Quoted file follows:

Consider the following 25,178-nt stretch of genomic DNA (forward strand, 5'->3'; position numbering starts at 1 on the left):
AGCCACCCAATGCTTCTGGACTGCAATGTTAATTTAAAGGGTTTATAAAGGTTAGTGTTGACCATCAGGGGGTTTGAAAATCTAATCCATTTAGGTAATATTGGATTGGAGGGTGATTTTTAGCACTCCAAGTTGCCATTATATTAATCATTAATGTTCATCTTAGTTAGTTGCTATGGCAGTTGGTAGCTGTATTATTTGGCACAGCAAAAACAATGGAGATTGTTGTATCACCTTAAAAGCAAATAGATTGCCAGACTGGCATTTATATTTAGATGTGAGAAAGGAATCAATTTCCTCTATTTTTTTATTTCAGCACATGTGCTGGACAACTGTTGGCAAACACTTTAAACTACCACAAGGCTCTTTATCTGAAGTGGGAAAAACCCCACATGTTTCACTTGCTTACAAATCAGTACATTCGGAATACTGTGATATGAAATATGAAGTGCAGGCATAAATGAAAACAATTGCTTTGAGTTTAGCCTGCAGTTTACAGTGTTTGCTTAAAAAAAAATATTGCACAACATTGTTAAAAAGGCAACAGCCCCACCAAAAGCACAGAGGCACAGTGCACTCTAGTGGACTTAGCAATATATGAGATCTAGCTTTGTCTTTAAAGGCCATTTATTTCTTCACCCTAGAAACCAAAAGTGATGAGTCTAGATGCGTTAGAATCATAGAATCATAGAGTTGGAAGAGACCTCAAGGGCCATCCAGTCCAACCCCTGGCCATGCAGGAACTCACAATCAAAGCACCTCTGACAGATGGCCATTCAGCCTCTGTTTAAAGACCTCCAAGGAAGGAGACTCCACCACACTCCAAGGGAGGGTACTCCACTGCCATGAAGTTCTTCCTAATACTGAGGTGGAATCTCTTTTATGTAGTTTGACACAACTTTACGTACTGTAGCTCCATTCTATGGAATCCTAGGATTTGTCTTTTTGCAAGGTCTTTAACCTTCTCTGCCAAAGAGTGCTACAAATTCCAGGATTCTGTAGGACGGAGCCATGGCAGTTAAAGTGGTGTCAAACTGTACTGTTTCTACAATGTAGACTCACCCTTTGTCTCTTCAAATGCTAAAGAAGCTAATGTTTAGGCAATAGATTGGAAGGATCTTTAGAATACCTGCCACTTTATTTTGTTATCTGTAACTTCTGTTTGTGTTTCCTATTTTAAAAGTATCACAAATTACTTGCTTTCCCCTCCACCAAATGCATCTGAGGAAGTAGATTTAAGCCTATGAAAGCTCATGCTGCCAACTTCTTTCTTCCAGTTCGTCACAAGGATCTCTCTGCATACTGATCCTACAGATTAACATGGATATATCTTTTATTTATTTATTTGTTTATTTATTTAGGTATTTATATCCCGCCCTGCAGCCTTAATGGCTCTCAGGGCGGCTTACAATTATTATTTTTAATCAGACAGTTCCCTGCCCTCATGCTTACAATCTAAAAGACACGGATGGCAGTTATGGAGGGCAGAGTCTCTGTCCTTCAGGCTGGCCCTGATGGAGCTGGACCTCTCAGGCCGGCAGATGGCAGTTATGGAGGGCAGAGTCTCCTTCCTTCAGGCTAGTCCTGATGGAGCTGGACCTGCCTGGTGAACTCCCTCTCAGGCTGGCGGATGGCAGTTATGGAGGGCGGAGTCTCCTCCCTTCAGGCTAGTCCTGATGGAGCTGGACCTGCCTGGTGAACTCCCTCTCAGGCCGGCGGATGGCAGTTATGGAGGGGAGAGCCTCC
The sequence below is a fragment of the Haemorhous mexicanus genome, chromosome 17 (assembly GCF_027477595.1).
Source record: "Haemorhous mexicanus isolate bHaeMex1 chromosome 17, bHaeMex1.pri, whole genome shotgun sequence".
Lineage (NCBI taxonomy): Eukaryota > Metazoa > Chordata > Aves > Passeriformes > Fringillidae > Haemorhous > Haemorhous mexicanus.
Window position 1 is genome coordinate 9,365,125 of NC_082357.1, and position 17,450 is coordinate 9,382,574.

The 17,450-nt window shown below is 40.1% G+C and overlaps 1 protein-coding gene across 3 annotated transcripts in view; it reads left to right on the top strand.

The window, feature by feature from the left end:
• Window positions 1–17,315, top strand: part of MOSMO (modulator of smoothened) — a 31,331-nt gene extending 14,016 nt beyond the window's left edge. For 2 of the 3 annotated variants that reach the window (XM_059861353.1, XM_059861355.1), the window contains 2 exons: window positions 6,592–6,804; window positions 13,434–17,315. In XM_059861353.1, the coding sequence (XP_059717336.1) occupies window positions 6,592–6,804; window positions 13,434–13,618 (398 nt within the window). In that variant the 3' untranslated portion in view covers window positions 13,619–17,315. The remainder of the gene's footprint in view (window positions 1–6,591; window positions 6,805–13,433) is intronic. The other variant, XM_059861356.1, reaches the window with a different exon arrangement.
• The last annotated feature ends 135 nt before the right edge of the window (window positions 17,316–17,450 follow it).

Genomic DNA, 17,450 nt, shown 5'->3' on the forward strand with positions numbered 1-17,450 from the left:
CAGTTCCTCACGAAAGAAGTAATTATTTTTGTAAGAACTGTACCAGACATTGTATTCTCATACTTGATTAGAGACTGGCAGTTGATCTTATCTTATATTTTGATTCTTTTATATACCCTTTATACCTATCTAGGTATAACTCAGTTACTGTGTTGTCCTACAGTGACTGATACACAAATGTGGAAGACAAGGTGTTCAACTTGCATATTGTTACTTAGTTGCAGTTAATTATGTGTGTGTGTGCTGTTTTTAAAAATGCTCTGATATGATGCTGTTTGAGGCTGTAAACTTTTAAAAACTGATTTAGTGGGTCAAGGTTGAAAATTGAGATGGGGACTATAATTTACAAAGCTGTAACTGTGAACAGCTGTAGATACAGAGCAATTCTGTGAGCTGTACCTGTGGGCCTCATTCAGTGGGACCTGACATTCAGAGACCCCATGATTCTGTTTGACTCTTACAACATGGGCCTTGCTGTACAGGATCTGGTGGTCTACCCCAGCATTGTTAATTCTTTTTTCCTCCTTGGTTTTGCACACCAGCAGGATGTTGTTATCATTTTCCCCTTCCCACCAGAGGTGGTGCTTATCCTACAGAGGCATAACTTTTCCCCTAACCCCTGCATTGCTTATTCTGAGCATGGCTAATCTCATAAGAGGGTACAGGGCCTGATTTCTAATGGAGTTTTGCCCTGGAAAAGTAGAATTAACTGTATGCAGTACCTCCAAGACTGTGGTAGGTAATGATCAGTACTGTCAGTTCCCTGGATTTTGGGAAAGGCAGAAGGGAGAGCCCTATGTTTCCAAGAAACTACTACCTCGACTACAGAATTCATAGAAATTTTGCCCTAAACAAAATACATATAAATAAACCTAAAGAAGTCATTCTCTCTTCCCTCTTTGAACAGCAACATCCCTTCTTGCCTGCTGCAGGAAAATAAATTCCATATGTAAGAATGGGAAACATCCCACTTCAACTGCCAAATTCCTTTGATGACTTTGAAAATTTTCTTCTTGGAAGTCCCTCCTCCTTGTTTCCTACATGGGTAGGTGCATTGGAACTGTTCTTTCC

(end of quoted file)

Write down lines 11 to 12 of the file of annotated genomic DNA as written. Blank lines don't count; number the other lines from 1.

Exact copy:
Genomic DNA, 17,450 nt, shown 5'->3' on the forward strand with positions numbered 1-17,450 from the left:
CAGTTCCTCACGAAAGAAGTAATTATTTTTGTAAGAACTGTACCAGACATTGTATTCTCATACTTGATTAGAGACTGGCAGTTGATCTTATCTTATATTTTGATTCTTTTATATACCCTTTATACCTATCTAGGTATAACTCAGTTACTGTGTTGTCCTACAGTGACTGATACACAAATGTGGAAGACAAGGTGTTCAACTTGCATATTGTTACTTAGTTGCAGTTAATTATGTGTGTGTGTGCTGTTTTTAAAAATGCTCTGATATGATGCTGTTTGAGGCTGTAAACTTTTAAAAACTGATTTAGTGGGTCAAGGTTGAAAATTGAGATGGGGACTATAATTTACAAAGCTGTAACTGTGAACAGCTGTAGATACAGAGCAATTCTGTGAGCTGTACCTGTGGGCCTCATTCAGTGGGACCTGACATTCAGAGACCCCATGATTCTGTTTGACTCTTACAACATGGGCCTTGCTGTACAGGATCTGGTGGTCTACCCCAGCATTGTTAATTCTTTTTTCCTCCTTGGTTTTGCACACCAGCAGGATGTTGTTATCATTTTCCCCTTCCCACCAGAGGTGGTGCTTATCCTACAGAGGCATAACTTTTCCCCTAACCCCTGCATTGCTTATTCTGAGCATGGCTAATCTCATAAGAGGGTACAGGGCCTGATTTCTAATGGAGTTTTGCCCTGGAAAAGTAGAATTAACTGTATGCAGTACCTCCAAGACTGTGGTAGGTAATGATCAGTACTGTCAGTTCCCTGGATTTTGGGAAAGGCAGAAGGGAGAGCCCTATGTTTCCAAGAAACTACTACCTCGACTACAGAATTCATAGAAATTTTGCCCTAAACAAAATACATATAAATAAACCTAAAGAAGTCATTCTCTCTTCCCTCTTTGAACAGCAACATCCCTTCTTGCCTGCTGCAGGAAAATAAATTCCATATGTAAGAATGGGAAACATCCCACTTCAACTGCCAAATTCCTTTGATGACTTTGAAAATTTTCTTCTTGGAAGTCCCTCCTCCTTGTTTCCTACATGGGTAGGTGCATTGGAACTGTTCTTTCC